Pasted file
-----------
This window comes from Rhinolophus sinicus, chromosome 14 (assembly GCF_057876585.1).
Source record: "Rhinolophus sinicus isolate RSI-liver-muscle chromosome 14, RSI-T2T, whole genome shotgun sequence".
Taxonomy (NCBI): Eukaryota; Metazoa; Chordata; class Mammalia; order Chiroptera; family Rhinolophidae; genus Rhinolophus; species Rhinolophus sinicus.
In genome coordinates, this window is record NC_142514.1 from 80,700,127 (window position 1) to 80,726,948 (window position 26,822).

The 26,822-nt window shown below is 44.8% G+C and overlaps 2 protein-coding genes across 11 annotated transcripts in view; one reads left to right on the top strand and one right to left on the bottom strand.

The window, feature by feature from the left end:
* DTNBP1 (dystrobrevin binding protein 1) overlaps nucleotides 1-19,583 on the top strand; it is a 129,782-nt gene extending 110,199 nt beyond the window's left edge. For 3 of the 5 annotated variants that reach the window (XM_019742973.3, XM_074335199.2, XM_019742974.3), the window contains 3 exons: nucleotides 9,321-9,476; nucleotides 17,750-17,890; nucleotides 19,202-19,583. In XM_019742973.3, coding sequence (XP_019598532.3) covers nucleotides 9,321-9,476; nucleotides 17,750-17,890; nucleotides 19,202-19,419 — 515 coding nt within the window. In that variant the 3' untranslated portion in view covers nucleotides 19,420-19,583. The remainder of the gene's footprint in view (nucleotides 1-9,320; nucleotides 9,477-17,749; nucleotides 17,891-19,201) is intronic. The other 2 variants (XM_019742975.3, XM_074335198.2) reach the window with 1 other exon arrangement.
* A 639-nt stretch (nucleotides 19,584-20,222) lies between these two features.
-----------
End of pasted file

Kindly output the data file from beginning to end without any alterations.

This window comes from Rhinolophus sinicus, chromosome 14 (assembly GCF_057876585.1).
Source record: "Rhinolophus sinicus isolate RSI-liver-muscle chromosome 14, RSI-T2T, whole genome shotgun sequence".
Taxonomy (NCBI): Eukaryota; Metazoa; Chordata; class Mammalia; order Chiroptera; family Rhinolophidae; genus Rhinolophus; species Rhinolophus sinicus.
In genome coordinates, this window is record NC_142514.1 from 80,700,127 (window position 1) to 80,726,948 (window position 26,822).

The 26,822-nt window shown below is 44.8% G+C and overlaps 2 protein-coding genes across 11 annotated transcripts in view; one reads left to right on the top strand and one right to left on the bottom strand.

The window, feature by feature from the left end:
* DTNBP1 (dystrobrevin binding protein 1) overlaps nucleotides 1-19,583 on the top strand; it is a 129,782-nt gene extending 110,199 nt beyond the window's left edge. For 3 of the 5 annotated variants that reach the window (XM_019742973.3, XM_074335199.2, XM_019742974.3), the window contains 3 exons: nucleotides 9,321-9,476; nucleotides 17,750-17,890; nucleotides 19,202-19,583. In XM_019742973.3, coding sequence (XP_019598532.3) covers nucleotides 9,321-9,476; nucleotides 17,750-17,890; nucleotides 19,202-19,419 — 515 coding nt within the window. In that variant the 3' untranslated portion in view covers nucleotides 19,420-19,583. The remainder of the gene's footprint in view (nucleotides 1-9,320; nucleotides 9,477-17,749; nucleotides 17,891-19,201) is intronic. The other 2 variants (XM_019742975.3, XM_074335198.2) reach the window with 1 other exon arrangement.
* A 639-nt stretch (nucleotides 19,584-20,222) lies between these two features.